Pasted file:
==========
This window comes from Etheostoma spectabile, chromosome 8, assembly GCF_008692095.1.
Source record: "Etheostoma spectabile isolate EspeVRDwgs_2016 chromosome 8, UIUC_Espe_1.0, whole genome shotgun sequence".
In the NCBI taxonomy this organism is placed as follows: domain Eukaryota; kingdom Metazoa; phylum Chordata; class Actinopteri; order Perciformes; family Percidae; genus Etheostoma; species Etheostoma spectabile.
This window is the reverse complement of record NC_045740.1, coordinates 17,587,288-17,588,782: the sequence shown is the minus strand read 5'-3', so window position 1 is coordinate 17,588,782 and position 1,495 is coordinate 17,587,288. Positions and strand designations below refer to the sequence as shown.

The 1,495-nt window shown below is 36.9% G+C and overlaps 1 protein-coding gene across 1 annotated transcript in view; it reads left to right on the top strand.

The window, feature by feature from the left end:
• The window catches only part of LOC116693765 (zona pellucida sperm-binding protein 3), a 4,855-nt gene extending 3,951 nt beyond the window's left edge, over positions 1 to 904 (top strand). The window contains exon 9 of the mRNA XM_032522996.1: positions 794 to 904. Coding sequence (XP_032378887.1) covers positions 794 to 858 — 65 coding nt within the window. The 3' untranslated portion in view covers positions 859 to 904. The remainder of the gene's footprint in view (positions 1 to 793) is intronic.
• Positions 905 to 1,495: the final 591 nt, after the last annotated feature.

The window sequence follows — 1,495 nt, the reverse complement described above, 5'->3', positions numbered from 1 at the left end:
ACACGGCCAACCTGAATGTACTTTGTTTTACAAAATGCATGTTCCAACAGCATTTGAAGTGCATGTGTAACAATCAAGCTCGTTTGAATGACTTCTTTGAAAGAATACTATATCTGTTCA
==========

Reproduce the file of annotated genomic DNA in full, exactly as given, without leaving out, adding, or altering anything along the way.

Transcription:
This window comes from Etheostoma spectabile, chromosome 8, assembly GCF_008692095.1.
Source record: "Etheostoma spectabile isolate EspeVRDwgs_2016 chromosome 8, UIUC_Espe_1.0, whole genome shotgun sequence".
In the NCBI taxonomy this organism is placed as follows: domain Eukaryota; kingdom Metazoa; phylum Chordata; class Actinopteri; order Perciformes; family Percidae; genus Etheostoma; species Etheostoma spectabile.
This window is the reverse complement of record NC_045740.1, coordinates 17,587,288-17,588,782: the sequence shown is the minus strand read 5'-3', so window position 1 is coordinate 17,588,782 and position 1,495 is coordinate 17,587,288. Positions and strand designations below refer to the sequence as shown.

The 1,495-nt window shown below is 36.9% G+C and overlaps 1 protein-coding gene across 1 annotated transcript in view; it reads left to right on the top strand.

The window, feature by feature from the left end:
• The window catches only part of LOC116693765 (zona pellucida sperm-binding protein 3), a 4,855-nt gene extending 3,951 nt beyond the window's left edge, over positions 1 to 904 (top strand). The window contains exon 9 of the mRNA XM_032522996.1: positions 794 to 904. Coding sequence (XP_032378887.1) covers positions 794 to 858 — 65 coding nt within the window. The 3' untranslated portion in view covers positions 859 to 904. The remainder of the gene's footprint in view (positions 1 to 793) is intronic.
• Positions 905 to 1,495: the final 591 nt, after the last annotated feature.

The window sequence follows — 1,495 nt, the reverse complement described above, 5'->3', positions numbered from 1 at the left end:
ACACGGCCAACCTGAATGTACTTTGTTTTACAAAATGCATGTTCCAACAGCATTTGAAGTGCATGTGTAACAATCAAGCTCGTTTGAATGACTTCTTTGAAAGAATACTATATCTGTTCA